Biology and the Maillard Reaction: Background
(Contribution from Dr Ben Szwergold)
Most, perhaps all, living cells and organisms depend on monosaccharides such as glucose as a source of energy and carbon for metabolism. Since reducing sugars, both aldoses and ketoses, are intrinsically reactive with primary and secondary amines (see an illustration of the initial of the reaction between glucose and lysine in Fig. 1), non-enzymatic glycation (Maillard reaction) is an unavoidable “background” reaction in all living systems dependent on its rate primarily on the concentration of the reagents, temperature and ionic milieu in which the reaction is occurring.
Preponderance of evidence gathered over the past several decades suggest strongly that uncontrolled Maillard reaction is detrimental to the function and integrity of biological systems. These adverse effects can be caused by the early glycation intermediates (EGPs), or the final Advanced Glycation Endproducts (AGEs) through a variety of mechanisms. These include, among others: production of oxygen free radicals from EGPs, impairment of enzyme functions, perturbations of signaling by peptide hormones, activation of AGEs specific receptors, crosslinking of structural proteins, impairment of protein recycling etc.
Because of these deleterious effects of Maillard reactions various organisms have developed strategies for coping with this ongoing and unrelenting stress, similar in some of its aspects to that due to oxygen in aerobic organisms.
The various defense strategies can be roughly divided into two categories; passive and active mechanisms.
1. Passive mechanisms
One such mechanism that seems to have been generally adapted evolutionary is the utilization of glucose as the primary source of carbon and energy. From the standpoint of non-enzymatic glycation this an optimal monosaccharide since, having an extremely low proportion of the open chain form it is the least reactive with amines among the known sugars (Bunn). Furthermore the concentration of glucose are very tightly regulated at 5 -10 mM by a continuous feedback mechanism consisting (in part) of pancreatic b-islet cells, liver and skeletal muscles and utilizing the counterbalancing effects of hormones such as insulin and glucagon.
Another mechanism utilized by some cells such as avian and pig erythrocytes is to forgo the direct utilization of glucose as a fuel utilizing instead compounds such as adenosine and/or inosine.
Finally, an ingenious mechanism utilized by most insects is to use as carrier of energy and carbons in their blood a non-reducing disaccharide, trehalose, which is broken down to glucose concomitantly with its transport into cells. Thus glycemic stress is reduced since there are virtually no reducing sugars in the hemolymph while in cells only as much glucose is taken up as needed and as can be metabolized.
2. Active mechanisms
These systems can be divided into two subdivisions: one dealing directly with glucose and its proximal metabolites and the other one operating on downstream products of glucose metabolism such as methylglyoxal (MG) and deoxyglucosone (3DG). This section will deal only with mechanisms operating on glucose and its proximal products. Discussion of MG and 3DG can be found elsewhere (hyperlink this to section on MG & 3DG) on this Web Page.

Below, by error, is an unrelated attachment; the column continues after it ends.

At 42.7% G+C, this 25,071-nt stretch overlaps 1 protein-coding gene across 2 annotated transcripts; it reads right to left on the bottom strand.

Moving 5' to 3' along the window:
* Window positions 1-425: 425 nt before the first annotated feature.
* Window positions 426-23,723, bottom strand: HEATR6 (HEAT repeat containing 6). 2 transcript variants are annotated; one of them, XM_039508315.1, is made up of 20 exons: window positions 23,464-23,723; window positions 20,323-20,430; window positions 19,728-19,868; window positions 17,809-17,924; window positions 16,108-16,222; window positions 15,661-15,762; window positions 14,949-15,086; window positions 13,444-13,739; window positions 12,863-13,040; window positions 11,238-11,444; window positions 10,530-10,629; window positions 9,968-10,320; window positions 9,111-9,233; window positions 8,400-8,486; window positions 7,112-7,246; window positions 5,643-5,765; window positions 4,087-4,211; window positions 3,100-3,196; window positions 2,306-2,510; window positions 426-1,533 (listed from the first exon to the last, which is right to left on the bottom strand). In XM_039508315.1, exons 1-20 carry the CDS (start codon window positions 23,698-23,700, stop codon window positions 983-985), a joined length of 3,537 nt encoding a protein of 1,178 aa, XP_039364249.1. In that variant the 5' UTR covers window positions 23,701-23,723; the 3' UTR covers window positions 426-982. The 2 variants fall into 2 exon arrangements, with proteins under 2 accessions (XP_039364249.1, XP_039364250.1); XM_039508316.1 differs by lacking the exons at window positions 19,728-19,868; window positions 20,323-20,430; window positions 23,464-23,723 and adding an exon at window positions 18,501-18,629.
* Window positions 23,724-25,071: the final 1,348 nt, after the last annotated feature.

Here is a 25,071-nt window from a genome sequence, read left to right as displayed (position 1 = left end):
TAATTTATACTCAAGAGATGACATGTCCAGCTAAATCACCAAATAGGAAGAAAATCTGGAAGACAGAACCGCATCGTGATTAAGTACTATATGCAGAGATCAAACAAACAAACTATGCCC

While not proven, the current postulate is that the first of these mechanisms involves transglycation of glucosylamines (and other Schiff's bases) by a variety of biological nucleophiles such as glutathione, amino acids, aminothiols and polyamines.
This mechanism appears to be widespread in nature as evidenced by high concentrations of nucleophiles compounds such as free amino acids in insects and high levels of taurine in birds. Is widespread. For a more detailed discussion of this emerging mechanism go here (hyperlink to discussion of transglycation).
The second mechanism involves deglycation of ketosamines (Amadori) products by fructoselysine-3-phosphate (FN3K). The deglycating function has not yet been documented conclusively but all experimental results thus far indicate that this indeed is its function (refs) and that this FN3K and that activity of this enzyme is essential for cell viability.
In warm-blooded animals FN3K is accompanied by a very closely related isozyme, FN3K-related-protein (FN3KRP). Interestingly, FN3KRP does not phosphorylate fructoselysine and most other substrates of FN3K. Van Schaftingen et al have shown that this kinase can phosphorylate ribulosamines, erythrosamines and psicosamines. While this finding is of considerable experimental value, none of these substrates are likely to be of physiological importance since free ribose, erythrose and allose (a precursor of psicosamines) are found in cells in negligible amounts.
Since gene for FN3KRP (and closely related homologues) are widespread in nature present in most animals, plants and many microbes (except for insects and yeasts) this gene must play an important role in cell metabolism. What this role is remains unclear but it is reasonably safe to postulate that it involves deglycation of some, as yet unidentified Maillard products.